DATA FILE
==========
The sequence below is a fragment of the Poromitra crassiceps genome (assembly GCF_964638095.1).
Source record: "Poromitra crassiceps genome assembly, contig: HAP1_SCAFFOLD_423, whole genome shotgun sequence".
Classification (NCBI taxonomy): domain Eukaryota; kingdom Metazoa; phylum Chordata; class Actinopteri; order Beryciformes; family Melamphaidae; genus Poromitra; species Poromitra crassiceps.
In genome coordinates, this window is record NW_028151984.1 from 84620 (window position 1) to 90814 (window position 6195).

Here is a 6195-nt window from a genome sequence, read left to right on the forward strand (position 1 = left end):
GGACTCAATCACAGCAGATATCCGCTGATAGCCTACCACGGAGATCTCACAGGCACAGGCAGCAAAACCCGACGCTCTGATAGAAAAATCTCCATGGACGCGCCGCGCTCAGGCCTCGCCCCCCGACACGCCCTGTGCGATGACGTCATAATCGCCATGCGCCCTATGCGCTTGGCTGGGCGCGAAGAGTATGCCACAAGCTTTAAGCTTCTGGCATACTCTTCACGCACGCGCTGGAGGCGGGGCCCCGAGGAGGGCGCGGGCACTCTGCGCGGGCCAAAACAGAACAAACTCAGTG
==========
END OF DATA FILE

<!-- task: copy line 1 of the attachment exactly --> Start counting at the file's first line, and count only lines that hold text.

The sequence below is a fragment of the Poromitra crassiceps genome (assembly GCF_964638095.1).